In the Bahamas, I purposely went on shark dives where they fed them chum to attract them. I would not do that anymore bc I have since learned it is environmentally unsound. Even when we weren’t doing the shark dives, I was diving with many sharks in the Bahamas because they were so plentiful. On the liveaboard trip in the Southern Bahamas, we saw a tiger shark at about 50 feet when we were diving on a wall with a small group. I stayed as near to the wall as possible thinking a shark would not get me there. One of the men in the group chased the tiger shark to get photos. Crazy!
In Tahiti, I went diving a few times. One time was off Moorea and we saw at least 50 sharks on one of the dives. In Tahiti, there are so many harmless sharks that they think of them as sardines. LOL We are going to Fiji next year and I look forward to some dives there. I’ve heard the reefs are still good there.
You asked about equipment. I bought all of my equipment fairly quickly after getting certified in the 90s. I used that equipment for at least 10 years, probably more. I packed it and took it everywhere. I loved having my own equipment and dive computer because it made me feel more secure. Eventually, I did not dive enough and I was servicing the equipment periodically but not enough to feel confident it was good enough anymore. So I got rid of it. On the dive trips after 2006, I started to use rental equipment.
Amazingly, when I dive now, the skills all come back to me even when I have not dived in a year or two. I still know my buoyancy and breathing and do not use a lot of air. I have not been Nitrox certified as I think that is more common now than when I used to dive in the 90s. When I was diving in Costa Rica in 2019, they made me do a quick refresher course because I said I had not been diving in a couple of years. I aced it with no problems. By now, I am guessing I must be up to close to 300 dives. When I got to 225 dives while living in Miami, I stopped logging. No one asks for my log because I show them my advanced certification card. I do not even have my log anymore since I only logged in the 90s when I used to dive a lot.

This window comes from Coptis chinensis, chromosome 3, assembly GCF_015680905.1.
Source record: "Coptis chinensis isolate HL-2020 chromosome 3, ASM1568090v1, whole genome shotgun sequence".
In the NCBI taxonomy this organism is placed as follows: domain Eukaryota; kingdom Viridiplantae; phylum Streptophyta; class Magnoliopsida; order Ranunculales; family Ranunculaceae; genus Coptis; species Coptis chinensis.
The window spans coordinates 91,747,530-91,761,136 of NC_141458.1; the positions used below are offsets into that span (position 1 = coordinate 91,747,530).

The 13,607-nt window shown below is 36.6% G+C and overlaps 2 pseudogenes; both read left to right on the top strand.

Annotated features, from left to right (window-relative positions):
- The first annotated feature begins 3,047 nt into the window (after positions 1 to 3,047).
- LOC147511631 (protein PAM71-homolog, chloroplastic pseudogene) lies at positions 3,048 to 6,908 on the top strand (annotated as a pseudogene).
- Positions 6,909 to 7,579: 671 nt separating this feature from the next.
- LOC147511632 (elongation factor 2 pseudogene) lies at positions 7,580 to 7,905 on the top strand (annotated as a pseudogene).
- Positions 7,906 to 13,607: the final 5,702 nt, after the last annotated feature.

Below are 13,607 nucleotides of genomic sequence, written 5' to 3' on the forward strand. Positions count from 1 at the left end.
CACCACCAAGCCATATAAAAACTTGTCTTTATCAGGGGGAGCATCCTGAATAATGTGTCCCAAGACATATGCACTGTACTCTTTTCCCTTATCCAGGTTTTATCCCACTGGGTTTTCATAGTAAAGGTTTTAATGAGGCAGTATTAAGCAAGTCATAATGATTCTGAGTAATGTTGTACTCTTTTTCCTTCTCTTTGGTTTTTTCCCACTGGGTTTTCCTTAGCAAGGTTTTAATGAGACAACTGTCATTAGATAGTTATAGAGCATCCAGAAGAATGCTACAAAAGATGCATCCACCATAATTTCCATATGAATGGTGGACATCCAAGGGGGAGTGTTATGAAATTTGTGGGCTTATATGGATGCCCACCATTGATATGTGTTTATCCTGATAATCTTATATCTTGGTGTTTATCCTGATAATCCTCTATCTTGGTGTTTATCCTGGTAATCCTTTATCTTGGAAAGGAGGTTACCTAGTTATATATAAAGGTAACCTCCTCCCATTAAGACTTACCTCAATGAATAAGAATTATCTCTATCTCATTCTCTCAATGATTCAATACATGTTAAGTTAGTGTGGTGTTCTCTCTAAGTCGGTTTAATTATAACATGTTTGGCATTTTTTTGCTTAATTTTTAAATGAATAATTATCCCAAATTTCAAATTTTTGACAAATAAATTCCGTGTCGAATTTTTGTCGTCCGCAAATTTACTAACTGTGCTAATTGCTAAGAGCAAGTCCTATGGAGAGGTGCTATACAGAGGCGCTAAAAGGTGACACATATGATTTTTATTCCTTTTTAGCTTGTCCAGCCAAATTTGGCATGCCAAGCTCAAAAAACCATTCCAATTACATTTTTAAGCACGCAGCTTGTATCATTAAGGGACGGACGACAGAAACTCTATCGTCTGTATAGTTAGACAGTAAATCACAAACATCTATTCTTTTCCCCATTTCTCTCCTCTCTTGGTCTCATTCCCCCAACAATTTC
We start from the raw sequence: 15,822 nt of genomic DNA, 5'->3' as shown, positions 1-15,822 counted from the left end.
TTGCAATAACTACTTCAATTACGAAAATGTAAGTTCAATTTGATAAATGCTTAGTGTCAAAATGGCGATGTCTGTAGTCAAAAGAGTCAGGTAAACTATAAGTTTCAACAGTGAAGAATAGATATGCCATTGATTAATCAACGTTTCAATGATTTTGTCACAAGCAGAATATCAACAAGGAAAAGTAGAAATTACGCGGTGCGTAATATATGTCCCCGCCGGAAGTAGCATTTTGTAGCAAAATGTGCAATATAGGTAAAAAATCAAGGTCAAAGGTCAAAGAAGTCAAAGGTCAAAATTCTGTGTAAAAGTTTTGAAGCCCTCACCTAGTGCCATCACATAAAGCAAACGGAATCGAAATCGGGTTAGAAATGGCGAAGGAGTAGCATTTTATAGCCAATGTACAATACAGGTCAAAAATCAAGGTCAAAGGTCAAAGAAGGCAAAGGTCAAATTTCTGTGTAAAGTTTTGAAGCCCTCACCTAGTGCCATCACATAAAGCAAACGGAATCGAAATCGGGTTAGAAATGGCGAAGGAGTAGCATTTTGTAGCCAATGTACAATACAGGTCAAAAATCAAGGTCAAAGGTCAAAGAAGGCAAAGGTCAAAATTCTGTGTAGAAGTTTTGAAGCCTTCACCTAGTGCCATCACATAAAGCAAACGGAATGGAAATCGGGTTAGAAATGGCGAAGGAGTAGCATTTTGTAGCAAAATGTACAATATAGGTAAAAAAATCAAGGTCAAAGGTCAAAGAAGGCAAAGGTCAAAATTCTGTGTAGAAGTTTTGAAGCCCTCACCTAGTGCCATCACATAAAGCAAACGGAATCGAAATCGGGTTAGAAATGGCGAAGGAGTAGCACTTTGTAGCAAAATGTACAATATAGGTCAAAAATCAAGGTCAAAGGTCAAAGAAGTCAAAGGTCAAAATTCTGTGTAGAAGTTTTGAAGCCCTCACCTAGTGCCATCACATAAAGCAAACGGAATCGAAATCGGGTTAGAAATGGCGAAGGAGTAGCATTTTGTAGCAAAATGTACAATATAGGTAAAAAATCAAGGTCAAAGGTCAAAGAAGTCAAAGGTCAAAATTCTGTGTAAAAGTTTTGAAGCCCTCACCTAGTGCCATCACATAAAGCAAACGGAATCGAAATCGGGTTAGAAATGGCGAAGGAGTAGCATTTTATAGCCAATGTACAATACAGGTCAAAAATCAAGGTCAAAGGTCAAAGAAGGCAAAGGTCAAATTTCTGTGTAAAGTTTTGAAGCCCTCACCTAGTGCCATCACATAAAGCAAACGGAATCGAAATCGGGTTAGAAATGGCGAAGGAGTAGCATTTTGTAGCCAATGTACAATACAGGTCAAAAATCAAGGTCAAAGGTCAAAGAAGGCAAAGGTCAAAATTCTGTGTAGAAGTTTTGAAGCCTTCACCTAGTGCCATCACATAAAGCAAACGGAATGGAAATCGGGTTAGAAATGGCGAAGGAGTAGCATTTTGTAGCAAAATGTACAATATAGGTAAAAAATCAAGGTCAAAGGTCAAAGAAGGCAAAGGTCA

Before I met my dive buddy, I went on local FL dives and a couple dive trips by myself and it was fine. Often, there were other divers who went alone too. Now, I dive alone again. My dive buddy lives in FL and I do not go on trips with her anymore. My husband got certified but he could not learn to breathe properly in order to control his buoyancy and he said his ears hurt. So he only went diving with me once. He kept going to the surface and he decided he did not like diving.
This is a long story but I wanted to share a little of my history. Diving is amazing and one of my favorite activities. Even if I do not see much on a dive, I love breathing the air because it slows down my breathing since I want to conserve air and that way of breathing totally relaxes me. I also enjoy the process of breathing in and out and playing around with my buoyancy.
You are going to love diving. In the beginning, it is natural to be nervous. Realistically, it will take many dives until you feel comfortable.
Please share stories about all your diving adventures. I will live through you vicariously!